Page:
Talking About Breaches of Ebola Protocol is NOT “Blaming Nurses”


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As I've written about (here and here) poor systems, a lack of protocols, and not adhering to protocols and standard practices are almost always “system problems.” A lack of proper training about protocols is a system problem.

System problems are the responsibility of hospital management, plain and simple.

National Nurses United is right to call for better planning and better protection of nurses and other caregivers. See their release: “Ebola-RNs Call for Highest Standards for Protective Equipment, including Hazmat Suits and Training.”

However, I think it's a bit of a straw man argument to say that recent news stories about the Dallas nurse, Nina Pham, who contracted Ebola through the treatment of Thomas Eric Duncan is “being blamed” for not following protocols.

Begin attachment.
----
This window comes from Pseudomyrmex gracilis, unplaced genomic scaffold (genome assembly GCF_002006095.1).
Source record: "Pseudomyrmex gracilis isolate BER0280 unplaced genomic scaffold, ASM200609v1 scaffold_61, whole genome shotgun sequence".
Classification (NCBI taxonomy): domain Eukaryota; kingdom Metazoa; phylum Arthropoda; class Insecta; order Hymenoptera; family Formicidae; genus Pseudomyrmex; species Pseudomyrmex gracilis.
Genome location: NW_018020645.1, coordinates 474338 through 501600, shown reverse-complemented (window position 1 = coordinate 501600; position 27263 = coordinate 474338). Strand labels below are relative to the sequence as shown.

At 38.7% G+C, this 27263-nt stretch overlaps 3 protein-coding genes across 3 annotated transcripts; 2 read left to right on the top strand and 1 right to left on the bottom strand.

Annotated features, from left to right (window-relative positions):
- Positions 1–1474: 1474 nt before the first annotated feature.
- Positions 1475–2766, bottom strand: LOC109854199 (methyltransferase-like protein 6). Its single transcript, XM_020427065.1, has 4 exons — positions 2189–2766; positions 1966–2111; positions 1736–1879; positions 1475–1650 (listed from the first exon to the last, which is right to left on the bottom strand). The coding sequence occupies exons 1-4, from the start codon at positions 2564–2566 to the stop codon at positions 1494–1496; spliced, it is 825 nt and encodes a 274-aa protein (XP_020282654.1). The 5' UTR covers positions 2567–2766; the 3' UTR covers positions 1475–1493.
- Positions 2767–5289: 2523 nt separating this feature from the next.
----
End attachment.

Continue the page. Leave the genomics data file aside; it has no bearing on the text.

I haven't read anything that said the nurse is anything other than a victim. I don't see blaming taking place. Maybe the general public reacts that way (ah, she's a bad nurse and she screwed up), but you can't control people's reactions.

If the nurse wasn't trained properly on Ebola protocols, including how to properly de-gown, she was a victim.

If the nurse was tired at the end of a long shift and wasn't properly supervised in how she worked or de-gowned (to prevent an inadvertent infection caused by touching her face with a dirty glove, as happened in Spain), she was a victim.

I guess the media can re-emphasize the systems component here.

From the NNU release (from what appears to be an unscientific survey):

Current findings show:

  • 76 percent still say their hospital has not communicated to them any policy regarding potential admission of patients infected by Ebola
  • 85 percent say their hospital has not provided education on Ebola with the ability for the nurses to interact and ask questions